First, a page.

Waste less hay
You wouldn't grow a corn crop and leave half of it on the ground or let it rot in storage. Yet, lots of growers do that on forage ground, particularly when it comes to making, storing, and feeding hay.
University of Missouri-Columbia forage specialist Rob Kallenbach says if you do a good job, you can deliver 75% or more of a forage produced to the animals. The average, he guesstimates, is probably about 30% due to untimely cutting, poor storage systems, and wasteful feeding practices.
The first thing you need to do correct is to cut hay on time, Kallenbach says. If you are a few weeks late on alfalfa, it's the same as cutting it on time and getting it rained on. And, on time is earlier than most people think.
“Typically, we try to make grass hay before the seed head emerges, at the boot stage,” says Kallenbach. “In Missouri, that's about mid-May, and that's 30 to 60 days before most people start.
“People don't do it in May because of the fear of rain,” he explains. “If you cut hay in May and it gets rained on, it's still better than cutting it in June, and it's much better than July. You may get fewer bales in May, but there's a lot more nutritive value packed into it. So make it on time, or you will leave a lot of quality on the table.”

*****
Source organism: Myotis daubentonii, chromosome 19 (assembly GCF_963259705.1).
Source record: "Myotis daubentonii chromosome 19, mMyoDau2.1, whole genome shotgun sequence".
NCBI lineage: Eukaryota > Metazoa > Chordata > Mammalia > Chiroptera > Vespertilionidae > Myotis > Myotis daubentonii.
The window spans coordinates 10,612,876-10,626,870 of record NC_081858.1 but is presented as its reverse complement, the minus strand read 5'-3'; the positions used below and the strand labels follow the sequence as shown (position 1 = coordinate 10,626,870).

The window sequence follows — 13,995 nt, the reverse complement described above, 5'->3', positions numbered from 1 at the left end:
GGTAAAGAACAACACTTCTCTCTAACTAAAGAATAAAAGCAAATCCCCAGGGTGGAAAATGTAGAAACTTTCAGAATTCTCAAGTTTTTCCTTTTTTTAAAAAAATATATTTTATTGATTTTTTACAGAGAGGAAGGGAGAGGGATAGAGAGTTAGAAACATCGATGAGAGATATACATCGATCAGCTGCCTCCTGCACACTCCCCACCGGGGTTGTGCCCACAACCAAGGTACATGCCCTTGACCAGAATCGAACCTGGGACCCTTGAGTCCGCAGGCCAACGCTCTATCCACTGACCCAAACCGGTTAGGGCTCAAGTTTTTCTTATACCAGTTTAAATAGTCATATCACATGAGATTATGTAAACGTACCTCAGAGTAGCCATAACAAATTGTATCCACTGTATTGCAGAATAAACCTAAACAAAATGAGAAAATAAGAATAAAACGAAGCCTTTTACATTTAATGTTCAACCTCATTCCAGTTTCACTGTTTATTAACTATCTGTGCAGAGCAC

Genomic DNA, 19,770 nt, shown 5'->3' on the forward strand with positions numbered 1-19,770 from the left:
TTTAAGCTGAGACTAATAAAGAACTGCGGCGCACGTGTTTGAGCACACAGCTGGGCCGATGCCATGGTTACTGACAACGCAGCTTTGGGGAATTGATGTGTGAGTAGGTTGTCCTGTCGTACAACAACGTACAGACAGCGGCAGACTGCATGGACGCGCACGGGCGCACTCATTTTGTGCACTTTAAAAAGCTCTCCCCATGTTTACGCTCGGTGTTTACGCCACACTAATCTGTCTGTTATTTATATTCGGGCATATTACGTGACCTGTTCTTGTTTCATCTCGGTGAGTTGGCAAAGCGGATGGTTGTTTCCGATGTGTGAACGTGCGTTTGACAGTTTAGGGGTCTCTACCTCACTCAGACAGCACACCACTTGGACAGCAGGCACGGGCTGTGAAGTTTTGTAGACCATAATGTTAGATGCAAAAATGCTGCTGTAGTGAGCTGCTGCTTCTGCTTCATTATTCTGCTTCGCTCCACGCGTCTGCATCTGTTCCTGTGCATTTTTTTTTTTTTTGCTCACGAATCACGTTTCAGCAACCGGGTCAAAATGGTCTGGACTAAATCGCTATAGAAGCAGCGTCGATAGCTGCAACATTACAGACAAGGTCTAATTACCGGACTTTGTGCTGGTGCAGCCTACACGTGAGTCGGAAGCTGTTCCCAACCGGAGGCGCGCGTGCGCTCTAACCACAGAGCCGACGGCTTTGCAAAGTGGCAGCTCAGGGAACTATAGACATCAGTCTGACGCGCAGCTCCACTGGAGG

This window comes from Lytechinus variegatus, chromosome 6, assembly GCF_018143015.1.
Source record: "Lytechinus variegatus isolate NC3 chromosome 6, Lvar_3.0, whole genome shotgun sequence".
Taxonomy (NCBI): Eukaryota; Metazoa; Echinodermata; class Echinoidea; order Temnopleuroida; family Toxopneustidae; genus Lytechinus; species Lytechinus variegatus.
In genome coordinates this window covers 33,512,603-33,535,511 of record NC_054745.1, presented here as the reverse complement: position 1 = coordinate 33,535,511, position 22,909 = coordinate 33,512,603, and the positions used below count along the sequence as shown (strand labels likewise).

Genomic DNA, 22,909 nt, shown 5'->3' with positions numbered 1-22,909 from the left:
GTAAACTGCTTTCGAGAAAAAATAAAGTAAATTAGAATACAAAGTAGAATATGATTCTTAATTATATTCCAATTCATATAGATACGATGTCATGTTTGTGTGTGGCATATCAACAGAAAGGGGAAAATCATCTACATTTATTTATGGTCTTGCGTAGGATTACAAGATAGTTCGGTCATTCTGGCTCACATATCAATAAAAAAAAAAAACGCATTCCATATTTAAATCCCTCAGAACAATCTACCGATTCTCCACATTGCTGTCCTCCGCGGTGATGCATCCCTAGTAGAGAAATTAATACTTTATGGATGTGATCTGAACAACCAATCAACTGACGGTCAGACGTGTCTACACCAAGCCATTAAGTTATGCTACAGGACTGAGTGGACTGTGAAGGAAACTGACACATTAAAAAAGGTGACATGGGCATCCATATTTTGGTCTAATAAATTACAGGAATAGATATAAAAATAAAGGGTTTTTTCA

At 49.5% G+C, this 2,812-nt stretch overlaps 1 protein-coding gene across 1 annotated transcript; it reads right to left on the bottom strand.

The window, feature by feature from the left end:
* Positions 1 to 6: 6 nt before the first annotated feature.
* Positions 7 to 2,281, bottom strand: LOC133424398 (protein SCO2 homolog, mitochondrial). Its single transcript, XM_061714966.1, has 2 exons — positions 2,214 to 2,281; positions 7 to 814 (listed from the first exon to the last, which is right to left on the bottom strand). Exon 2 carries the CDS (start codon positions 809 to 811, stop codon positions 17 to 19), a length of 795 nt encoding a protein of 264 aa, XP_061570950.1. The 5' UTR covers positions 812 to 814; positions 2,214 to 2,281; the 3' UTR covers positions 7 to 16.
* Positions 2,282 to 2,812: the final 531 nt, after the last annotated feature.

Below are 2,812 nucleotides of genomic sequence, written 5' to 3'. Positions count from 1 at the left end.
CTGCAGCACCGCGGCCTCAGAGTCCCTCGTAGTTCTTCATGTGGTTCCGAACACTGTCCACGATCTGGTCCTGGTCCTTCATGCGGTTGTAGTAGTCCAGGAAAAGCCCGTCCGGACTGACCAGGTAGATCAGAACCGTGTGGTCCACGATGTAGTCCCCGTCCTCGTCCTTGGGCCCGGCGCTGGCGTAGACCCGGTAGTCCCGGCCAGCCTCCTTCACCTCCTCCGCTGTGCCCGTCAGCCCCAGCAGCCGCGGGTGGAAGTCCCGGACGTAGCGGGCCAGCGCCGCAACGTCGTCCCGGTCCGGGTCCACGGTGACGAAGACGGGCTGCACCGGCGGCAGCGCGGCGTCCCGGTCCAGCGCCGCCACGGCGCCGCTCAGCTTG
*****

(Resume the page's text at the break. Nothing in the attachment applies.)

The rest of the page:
Kallenbach says your strategy should be that when it is about May 10, start looking for windows to make hay. If it's raining every day, don't cut. “We do get windows of dry days even in May. But if it gets a little wet, I don't get all stressed out about that either.”
Rake hay at 35% to 40% moisture to conserve all the leaves. Any dryer and the leaves will shatter. Then bale hay at 16% to 18% moisture — no wetter than 18%, he says.
“Another thing about making hay on time, in May if at all possible, is it lets that land fall back into a grazing system later in the summer. I may need to graze that field in July or August. If I make the hay late, that is less likely to happen,” Kallenbach notes.
Cover It Up
His Missouri forage colleague, Justin Sexten, adds that as far as storing hay goes, the very best thing is to put it under roof. Storage losses in that system will be as low as 2% to 4%. You can do almost that well outside if you put hay bales on a rock pad and cover it with a trap.
“If you store hay uncovered on dirt, you can have hay losses as high as 30% to 35% or even higher,” says Sexten. “Putting it under a tree or in a waterway is the worst thing you can do. Believe it or not, we see people do that.
“You can pay for a lot of rock pads and tarps in a hurry with the hay you save by using them,” he says.
If the cost of hay is $50 per ton and you have 35% loss in storage, that hay is actually costing $70 a ton or more.
Or, says Kallenbach, “My calculation on grass hay is that with the cost of fertilizing and baling, it costs about $90 a ton to produce it. When hay was $35 a ton, maybe you could afford the losses. But now, you can't.”